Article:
Of course, he didn’t center the story around Tom, but liberally sprinkled on the Bombadil & Friends through this chapter. He did so, he claimed, because he “wanted an adventure along the way.”
Who Is Tom Bombadil?
Tom is ancient and Tolkien never gave much of an explanation beyond that. He was likely in the world before the First Age (or at least at the start of it). Many folks smarter than I have spent thousands of words on Tom. I honestly can’t add much of anything to that.
My favorite thing about him is that Tolkien wrote even Tom’s non-rhyming lines in meter. It’s a lovely touch, and honestly makes me love the Bombadil chapter.
Tom frees Merry and Pippin. It’s clear that he could destroy Old Man Willow, but lets him live, again and again. This is Tom’s nature.
After Fellowship of the Ring was published, Tolkien received a lot of mail wondering who and/or what Tom Bombadil was. He seemed perplexed by the question. “Tom Bombadil is not an important person – to the narrative,” he replied to one. “[H]e is just an invention….” Tolkien added him and left him in because served a sort of function. “Ultimately only the victory of the West will allow Bombadil to continue, or even to survive. Nothing would be left for him in the world of Sauron.”
Tolkien insisted that Tom Bombadil did not need “philosophizing about, and is not improved by it.” He described Tom as an “exemplar, a particular embodying of pure (real) natural science,” which he went on to clarify meant “Zoology and Botany not Cattle-breeding or Agriculture.”
In the end, Tolkien added Tom for “an adventure along the way.” He left him in “because I like him.”
“He is best left as he is,” wrote Tolkien in 1968, “a mystery.”
Spring-time and Summer-time, and Spring Again After
To me, there is nothing as wonderful in all of Tolkien’s writings as Goldberry. Her mystery, her everything completely captures me. I adore her.
She was a central part of the original Bombadil poem from 1934, where she was the “Riverwoman’s daughter.” She pulled him down into the river and then fled back to her house, but Tom would not follow. He later caught and married her (thankfully this problematic bit was sorted out in Lord of the Rings.
In our story, Tom first mentioned her in verse, and again as he was leading the Hobbits to his house.
When they arrive, Tolkien finally gets a chance to describe Goldberry.
Her long yellow hair rippled down her shoulders; her gown was green, green as young reeds, shot with silver like beads of dew; and her belt was of gold, shaped like a chain of flag-lilies set with the pale-blue eyes of forget-me-nots. About her feet in wide vessels of green and brown earthenware, white water-lilies were floating, so that she seemed to be enthroned in the midst of a pool.
When she met Frodo, he recited a poem that seems to come out of nowhere – at least Frodo has no idea how it came to him.
Tolkien later described Goldberry as representing “the actual seasonal changes in such [river-]lands.”
It’s Goldberry who sees Frodo as an “Elf-friend.” While Gildor was the first to refer to him as such, he seemed to do so as a sort of friendly greeting. Goldberry explained that “the light in your eyes and the ring in the voice tells it.” Readers know that this phrase crops up again and again, and it might be a good idea to keep an eye on it.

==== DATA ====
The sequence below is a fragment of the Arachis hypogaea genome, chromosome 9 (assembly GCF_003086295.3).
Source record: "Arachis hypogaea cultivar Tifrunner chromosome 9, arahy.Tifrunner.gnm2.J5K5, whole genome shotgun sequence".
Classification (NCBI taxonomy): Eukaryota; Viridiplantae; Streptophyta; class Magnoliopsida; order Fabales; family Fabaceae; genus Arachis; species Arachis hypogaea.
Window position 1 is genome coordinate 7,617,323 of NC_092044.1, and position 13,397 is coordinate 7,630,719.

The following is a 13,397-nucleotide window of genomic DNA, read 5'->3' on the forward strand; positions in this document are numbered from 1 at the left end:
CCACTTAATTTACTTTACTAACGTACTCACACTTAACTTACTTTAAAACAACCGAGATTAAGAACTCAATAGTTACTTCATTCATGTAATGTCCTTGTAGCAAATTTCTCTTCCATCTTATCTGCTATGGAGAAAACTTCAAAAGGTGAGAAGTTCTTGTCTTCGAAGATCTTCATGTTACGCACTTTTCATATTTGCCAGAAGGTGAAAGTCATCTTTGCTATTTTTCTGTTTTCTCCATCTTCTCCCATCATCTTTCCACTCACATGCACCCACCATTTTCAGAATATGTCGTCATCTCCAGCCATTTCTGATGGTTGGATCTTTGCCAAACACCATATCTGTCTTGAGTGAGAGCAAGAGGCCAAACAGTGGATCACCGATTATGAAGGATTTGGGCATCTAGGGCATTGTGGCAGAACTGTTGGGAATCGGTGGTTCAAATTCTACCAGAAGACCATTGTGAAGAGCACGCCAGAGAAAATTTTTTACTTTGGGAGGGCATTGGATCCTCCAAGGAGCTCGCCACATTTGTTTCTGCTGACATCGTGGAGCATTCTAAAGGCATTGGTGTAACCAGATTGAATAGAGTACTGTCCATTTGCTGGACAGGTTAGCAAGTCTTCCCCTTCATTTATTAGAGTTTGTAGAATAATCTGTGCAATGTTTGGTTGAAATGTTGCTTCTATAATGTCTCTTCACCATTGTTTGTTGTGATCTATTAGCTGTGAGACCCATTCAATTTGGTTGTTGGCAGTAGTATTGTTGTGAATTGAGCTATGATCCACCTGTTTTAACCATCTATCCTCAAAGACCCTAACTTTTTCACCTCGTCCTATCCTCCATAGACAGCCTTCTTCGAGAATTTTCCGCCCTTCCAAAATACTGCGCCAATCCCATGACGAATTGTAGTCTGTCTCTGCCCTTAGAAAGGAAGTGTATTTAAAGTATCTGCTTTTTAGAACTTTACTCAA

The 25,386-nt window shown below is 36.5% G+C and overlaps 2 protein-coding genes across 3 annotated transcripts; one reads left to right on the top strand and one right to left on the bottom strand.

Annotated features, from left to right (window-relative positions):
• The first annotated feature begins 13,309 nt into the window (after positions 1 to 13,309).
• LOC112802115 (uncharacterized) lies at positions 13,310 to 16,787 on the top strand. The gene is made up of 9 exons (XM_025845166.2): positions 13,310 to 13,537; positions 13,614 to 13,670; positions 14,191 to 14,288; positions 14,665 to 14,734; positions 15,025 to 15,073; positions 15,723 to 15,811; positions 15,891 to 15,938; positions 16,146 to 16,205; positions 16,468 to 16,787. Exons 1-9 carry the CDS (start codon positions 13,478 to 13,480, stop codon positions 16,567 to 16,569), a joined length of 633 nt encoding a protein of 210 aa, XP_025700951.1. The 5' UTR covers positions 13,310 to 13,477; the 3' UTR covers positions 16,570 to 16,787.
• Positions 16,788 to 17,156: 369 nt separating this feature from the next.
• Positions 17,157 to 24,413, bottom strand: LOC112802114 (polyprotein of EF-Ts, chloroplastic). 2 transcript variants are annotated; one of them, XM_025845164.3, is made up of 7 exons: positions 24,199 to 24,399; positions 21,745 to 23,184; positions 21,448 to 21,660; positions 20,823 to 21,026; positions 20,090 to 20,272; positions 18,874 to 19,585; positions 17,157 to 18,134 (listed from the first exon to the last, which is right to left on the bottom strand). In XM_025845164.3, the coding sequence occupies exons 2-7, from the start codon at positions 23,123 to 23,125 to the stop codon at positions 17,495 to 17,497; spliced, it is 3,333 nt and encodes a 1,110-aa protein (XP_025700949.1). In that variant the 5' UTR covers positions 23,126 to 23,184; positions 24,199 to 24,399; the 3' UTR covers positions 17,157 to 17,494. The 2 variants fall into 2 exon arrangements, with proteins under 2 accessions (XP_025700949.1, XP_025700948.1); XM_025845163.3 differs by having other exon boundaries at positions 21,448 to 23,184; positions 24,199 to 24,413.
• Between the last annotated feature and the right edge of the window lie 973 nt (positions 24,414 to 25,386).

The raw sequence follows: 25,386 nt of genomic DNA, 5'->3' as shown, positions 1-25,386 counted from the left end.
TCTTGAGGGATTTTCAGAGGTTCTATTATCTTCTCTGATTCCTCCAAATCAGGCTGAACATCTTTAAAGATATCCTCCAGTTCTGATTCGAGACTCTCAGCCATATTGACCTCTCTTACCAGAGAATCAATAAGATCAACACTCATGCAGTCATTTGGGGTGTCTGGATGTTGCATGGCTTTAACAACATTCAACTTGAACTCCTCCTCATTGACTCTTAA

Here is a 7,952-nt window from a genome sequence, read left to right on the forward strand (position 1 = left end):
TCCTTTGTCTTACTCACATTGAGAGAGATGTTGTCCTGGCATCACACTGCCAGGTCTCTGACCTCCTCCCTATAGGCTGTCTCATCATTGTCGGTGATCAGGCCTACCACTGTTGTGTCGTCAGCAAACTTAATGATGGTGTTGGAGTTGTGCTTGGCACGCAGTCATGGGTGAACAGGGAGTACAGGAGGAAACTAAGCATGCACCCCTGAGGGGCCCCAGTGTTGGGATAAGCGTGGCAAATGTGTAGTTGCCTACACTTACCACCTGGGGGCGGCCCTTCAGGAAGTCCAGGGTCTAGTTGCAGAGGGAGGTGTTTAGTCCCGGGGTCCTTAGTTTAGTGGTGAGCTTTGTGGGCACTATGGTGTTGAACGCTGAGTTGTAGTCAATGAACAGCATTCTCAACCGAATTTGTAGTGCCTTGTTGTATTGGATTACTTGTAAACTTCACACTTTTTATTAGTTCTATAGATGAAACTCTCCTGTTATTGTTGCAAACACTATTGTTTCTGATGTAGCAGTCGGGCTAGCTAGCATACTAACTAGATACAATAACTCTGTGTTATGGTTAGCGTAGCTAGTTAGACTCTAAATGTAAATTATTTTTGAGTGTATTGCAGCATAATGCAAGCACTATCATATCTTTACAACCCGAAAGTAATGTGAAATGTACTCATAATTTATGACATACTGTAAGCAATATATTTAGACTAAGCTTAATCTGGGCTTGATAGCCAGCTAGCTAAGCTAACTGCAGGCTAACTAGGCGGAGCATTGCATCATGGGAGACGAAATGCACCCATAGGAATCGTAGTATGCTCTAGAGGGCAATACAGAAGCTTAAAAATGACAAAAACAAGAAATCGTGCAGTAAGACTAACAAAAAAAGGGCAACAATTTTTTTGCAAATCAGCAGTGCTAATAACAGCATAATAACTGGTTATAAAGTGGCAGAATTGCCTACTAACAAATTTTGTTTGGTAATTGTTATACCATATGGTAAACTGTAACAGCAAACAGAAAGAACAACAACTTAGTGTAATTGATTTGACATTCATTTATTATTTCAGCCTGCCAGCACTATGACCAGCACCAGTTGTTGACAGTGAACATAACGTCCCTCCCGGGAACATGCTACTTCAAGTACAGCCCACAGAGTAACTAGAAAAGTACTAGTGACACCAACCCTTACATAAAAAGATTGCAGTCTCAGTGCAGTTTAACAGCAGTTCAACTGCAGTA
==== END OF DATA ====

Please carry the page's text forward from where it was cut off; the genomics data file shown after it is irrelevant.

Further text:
When Frodo asked her “Who is Tom Bombadil,” she replies simply: “He is.”
That’s a bit of a loaded answer – and Tolkien was not ready for the response he received about it. “He is,” thought many readers, was her way of rephrasing “I Am” from the Bible. Tolkien made certain to clarify this – Tom was not God, and “he is” was a far cry from “I am that I am.”
Good Night and Sleep Deep
After supper, the Hobbits were shown to their room. They talked to Tom for awhile, and he told them that he was expecting them. News had come his way, probably from Gildor. Frodo asked about Old Man Willow, but Tom wouldn’t talk about him at night. It would have to wait until morning.
Once asleep, Frodo dreamed of Gandalf’s escape from Orthanc, which happened four days prior. He also dreamed of the Nazgûl, likely happening at the same time as Gandalf’s escape. With that, Frodo woke, thinking that he had actually heard the Riders outside.
Pippin dreamed of Old Man Willow. He was terrified at first, but “a voice” (Tom) soothed him to “hear no nightly noises.”
Merry dreamed of water and lying in a “soft slimy bog,” but woke up soon after.
“Sam slept through the night in deep content, if logs are contented.”
Meanwhile in Bree …
Quickly – Aragorn has arrived in Bree as have two Nazgûl – one from the north, the other from the south. They ask about “Baggins” and terrorize the gatekeeper, Harry Goatleaf, into spying for them.
According to Tolkien’s notes (published in Hammond & Scull’s Readers Companion, there were two Nazgûl who visited Bree on this night. Neither were the Witch-king or Khamûl. These two were sent by Khamûl, who was then hiding in Buckland with his typical companion.
After leaving Harry Goatleaf and Bree, the two Nazgûl search for the Witch-king, but wont find him until the following day.
Camera: Ricoh KR-10 (1980)
Lens: Mamiya-Sekor 55mm; f/1.8; 80B filter
Film: Kono Rotwild 400 CN